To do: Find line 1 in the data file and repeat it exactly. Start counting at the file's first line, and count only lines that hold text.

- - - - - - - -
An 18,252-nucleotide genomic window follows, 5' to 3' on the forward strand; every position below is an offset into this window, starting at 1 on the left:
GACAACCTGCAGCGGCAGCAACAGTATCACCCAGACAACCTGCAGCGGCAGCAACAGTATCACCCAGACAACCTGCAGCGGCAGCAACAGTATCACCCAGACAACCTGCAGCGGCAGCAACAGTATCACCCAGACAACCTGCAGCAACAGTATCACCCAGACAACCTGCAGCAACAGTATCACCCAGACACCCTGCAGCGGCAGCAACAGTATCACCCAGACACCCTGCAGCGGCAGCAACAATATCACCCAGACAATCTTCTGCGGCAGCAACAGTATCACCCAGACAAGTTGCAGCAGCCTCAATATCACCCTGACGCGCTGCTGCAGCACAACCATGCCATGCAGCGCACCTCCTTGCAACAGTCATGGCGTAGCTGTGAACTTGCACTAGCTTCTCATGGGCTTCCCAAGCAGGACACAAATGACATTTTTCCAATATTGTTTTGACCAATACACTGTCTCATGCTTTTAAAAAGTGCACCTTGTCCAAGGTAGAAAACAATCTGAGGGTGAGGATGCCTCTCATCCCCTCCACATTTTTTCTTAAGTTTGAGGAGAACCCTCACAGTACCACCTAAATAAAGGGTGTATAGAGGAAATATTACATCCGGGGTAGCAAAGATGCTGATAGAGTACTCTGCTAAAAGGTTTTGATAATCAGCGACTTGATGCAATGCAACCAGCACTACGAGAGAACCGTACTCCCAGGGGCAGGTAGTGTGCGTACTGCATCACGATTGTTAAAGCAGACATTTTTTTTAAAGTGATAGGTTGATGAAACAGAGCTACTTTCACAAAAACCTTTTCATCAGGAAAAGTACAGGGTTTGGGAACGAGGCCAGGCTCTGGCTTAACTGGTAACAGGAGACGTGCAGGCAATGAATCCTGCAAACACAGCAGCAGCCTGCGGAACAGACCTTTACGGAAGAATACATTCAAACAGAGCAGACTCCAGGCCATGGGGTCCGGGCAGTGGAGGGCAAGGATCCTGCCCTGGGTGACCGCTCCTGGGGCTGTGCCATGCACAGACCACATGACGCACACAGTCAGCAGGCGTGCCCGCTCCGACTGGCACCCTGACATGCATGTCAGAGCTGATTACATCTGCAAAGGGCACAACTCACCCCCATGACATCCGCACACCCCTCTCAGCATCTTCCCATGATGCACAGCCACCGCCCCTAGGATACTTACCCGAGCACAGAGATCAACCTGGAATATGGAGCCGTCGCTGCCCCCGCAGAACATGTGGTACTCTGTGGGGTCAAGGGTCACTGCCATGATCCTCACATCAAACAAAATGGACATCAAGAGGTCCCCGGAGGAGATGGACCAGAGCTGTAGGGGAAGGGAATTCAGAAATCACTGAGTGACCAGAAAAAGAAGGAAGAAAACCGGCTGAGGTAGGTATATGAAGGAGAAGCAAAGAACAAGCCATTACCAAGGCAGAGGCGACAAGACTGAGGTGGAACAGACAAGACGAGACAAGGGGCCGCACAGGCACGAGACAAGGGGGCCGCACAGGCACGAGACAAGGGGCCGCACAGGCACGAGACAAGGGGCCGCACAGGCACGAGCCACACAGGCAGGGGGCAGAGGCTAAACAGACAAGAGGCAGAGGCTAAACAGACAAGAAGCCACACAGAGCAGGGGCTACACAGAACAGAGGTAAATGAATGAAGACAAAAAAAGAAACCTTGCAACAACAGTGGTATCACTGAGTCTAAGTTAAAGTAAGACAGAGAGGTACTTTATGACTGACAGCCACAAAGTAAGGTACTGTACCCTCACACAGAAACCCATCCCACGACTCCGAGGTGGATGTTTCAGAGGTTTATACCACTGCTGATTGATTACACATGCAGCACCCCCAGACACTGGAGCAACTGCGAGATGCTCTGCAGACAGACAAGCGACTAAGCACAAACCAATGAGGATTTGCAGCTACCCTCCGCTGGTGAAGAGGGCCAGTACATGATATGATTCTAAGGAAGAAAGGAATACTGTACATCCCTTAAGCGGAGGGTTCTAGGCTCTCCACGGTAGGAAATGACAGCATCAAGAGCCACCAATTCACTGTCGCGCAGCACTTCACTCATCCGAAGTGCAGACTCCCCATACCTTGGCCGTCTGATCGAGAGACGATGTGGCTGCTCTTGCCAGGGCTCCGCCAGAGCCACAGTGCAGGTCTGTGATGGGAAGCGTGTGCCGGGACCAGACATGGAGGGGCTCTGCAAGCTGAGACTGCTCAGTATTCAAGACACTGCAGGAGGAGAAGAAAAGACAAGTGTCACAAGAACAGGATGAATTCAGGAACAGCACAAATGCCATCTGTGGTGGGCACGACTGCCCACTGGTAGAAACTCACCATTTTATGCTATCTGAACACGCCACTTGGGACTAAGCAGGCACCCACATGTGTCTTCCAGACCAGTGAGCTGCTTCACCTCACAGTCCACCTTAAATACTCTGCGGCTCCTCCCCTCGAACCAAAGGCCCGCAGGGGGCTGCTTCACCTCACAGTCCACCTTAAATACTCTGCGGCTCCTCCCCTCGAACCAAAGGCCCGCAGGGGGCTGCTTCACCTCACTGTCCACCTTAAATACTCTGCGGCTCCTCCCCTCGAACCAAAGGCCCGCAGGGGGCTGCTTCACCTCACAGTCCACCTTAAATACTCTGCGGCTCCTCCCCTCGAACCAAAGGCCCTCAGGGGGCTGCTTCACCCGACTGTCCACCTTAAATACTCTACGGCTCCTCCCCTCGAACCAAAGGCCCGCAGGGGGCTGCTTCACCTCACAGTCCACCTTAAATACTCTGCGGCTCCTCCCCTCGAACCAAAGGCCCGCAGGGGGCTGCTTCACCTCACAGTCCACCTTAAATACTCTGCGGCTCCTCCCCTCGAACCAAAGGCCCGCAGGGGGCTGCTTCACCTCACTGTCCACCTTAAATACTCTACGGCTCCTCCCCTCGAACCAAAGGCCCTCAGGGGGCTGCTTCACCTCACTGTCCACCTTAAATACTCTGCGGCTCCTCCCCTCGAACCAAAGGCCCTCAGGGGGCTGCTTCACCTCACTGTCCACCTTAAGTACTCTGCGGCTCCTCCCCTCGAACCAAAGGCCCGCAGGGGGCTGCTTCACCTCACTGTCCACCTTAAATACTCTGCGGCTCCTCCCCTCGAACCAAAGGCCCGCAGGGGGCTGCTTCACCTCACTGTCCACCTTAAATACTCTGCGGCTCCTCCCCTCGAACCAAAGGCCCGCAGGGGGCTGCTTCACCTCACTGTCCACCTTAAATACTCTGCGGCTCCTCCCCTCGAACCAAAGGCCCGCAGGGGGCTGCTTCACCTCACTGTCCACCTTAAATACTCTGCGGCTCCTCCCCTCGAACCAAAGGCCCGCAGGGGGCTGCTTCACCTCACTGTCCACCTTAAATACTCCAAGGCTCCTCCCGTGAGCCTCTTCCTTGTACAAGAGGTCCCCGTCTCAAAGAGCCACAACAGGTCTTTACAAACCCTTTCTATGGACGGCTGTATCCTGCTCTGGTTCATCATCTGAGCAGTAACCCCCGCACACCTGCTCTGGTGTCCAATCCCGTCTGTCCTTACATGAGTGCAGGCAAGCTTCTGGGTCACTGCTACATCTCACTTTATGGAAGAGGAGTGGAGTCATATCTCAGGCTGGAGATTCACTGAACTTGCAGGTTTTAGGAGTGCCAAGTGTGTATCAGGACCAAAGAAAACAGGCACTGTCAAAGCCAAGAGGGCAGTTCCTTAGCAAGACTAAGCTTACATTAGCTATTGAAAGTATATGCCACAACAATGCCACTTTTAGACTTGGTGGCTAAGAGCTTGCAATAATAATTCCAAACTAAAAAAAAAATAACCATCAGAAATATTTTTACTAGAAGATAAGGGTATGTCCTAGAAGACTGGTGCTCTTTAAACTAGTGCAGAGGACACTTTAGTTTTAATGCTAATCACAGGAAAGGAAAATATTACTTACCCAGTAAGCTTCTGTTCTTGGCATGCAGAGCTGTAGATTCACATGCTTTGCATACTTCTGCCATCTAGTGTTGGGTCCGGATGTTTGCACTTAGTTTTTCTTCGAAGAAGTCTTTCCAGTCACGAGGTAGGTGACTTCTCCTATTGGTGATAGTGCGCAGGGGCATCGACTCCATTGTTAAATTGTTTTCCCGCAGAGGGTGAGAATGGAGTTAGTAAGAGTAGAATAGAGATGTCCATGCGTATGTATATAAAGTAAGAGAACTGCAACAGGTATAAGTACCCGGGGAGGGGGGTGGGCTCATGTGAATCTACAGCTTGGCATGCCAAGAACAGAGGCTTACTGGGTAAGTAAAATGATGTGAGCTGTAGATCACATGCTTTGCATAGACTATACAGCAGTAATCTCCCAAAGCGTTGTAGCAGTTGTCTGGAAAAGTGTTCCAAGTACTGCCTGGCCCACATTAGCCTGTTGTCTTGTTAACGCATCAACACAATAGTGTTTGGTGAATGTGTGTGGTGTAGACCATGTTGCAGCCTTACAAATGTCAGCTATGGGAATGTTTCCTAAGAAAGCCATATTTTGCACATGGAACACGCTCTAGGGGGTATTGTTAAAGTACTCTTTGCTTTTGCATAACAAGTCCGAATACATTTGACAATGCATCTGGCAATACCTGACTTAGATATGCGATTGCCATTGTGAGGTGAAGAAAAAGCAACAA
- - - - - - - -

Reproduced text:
An 18,252-nucleotide genomic window follows, 5' to 3' on the forward strand; every position below is an offset into this window, starting at 1 on the left: